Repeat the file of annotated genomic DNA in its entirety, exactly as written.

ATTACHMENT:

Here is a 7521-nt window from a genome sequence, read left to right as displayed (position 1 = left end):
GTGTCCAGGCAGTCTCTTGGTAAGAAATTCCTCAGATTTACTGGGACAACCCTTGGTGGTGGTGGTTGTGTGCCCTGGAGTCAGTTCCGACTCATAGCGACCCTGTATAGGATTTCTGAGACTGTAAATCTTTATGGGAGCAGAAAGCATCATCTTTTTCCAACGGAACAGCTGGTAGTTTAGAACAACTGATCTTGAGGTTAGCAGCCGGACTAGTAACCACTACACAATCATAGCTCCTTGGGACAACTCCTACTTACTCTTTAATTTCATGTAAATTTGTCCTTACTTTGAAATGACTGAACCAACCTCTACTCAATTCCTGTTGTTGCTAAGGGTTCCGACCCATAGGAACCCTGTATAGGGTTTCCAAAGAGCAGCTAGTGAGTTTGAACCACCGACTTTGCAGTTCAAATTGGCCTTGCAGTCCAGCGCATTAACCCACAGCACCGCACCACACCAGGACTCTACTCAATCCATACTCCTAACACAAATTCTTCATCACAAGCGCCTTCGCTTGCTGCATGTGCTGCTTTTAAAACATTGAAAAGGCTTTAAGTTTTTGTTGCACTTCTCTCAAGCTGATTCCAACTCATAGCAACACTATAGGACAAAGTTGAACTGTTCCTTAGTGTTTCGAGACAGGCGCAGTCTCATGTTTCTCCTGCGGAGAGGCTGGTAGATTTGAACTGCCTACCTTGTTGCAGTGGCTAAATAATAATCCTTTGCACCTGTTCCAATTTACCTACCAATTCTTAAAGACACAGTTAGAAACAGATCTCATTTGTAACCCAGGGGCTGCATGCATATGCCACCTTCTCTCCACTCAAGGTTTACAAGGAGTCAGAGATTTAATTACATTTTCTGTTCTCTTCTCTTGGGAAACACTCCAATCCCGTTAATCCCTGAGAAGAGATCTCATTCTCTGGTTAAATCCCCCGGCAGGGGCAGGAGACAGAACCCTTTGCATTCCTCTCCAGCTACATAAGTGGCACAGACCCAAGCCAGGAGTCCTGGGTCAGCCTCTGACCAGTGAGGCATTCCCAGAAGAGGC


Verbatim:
Here is a 7521-nt window from a genome sequence, read left to right as displayed (position 1 = left end):
GTGTCCAGGCAGTCTCTTGGTAAGAAATTCCTCAGATTTACTGGGACAACCCTTGGTGGTGGTGGTTGTGTGCCCTGGAGTCAGTTCCGACTCATAGCGACCCTGTATAGGATTTCTGAGACTGTAAATCTTTATGGGAGCAGAAAGCATCATCTTTTTCCAACGGAACAGCTGGTAGTTTAGAACAACTGATCTTGAGGTTAGCAGCCGGACTAGTAACCACTACACAATCATAGCTCCTTGGGACAACTCCTACTTACTCTTTAATTTCATGTAAATTTGTCCTTACTTTGAAATGACTGAACCAACCTCTACTCAATTCCTGTTGTTGCTAAGGGTTCCGACCCATAGGAACCCTGTATAGGGTTTCCAAAGAGCAGCTAGTGAGTTTGAACCACCGACTTTGCAGTTCAAATTGGCCTTGCAGTCCAGCGCATTAACCCACAGCACCGCACCACACCAGGACTCTACTCAATCCATACTCCTAACACAAATTCTTCATCACAAGCGCCTTCGCTTGCTGCATGTGCTGCTTTTAAAACATTGAAAAGGCTTTAAGTTTTTGTTGCACTTCTCTCAAGCTGATTCCAACTCATAGCAACACTATAGGACAAAGTTGAACTGTTCCTTAGTGTTTCGAGACAGGCGCAGTCTCATGTTTCTCCTGCGGAGAGGCTGGTAGATTTGAACTGCCTACCTTGTTGCAGTGGCTAAATAATAATCCTTTGCACCTGTTCCAATTTACCTACCAATTCTTAAAGACACAGTTAGAAACAGATCTCATTTGTAACCCAGGGGCTGCATGCATATGCCACCTTCTCTCCACTCAAGGTTTACAAGGAGTCAGAGATTTAATTACATTTTCTGTTCTCTTCTCTTGGGAAACACTCCAATCCCGTTAATCCCTGAGAAGAGATCTCATTCTCTGGTTAAATCCCCCGGCAGGGGCAGGAGACAGAACCCTTTGCATTCCTCTCCAGCTACATAAGTGGCACAGACCCAAGCCAGGAGTCCTGGGTCAGCCTCTGACCAGTGAGGCATTCCCAGAAGAGGC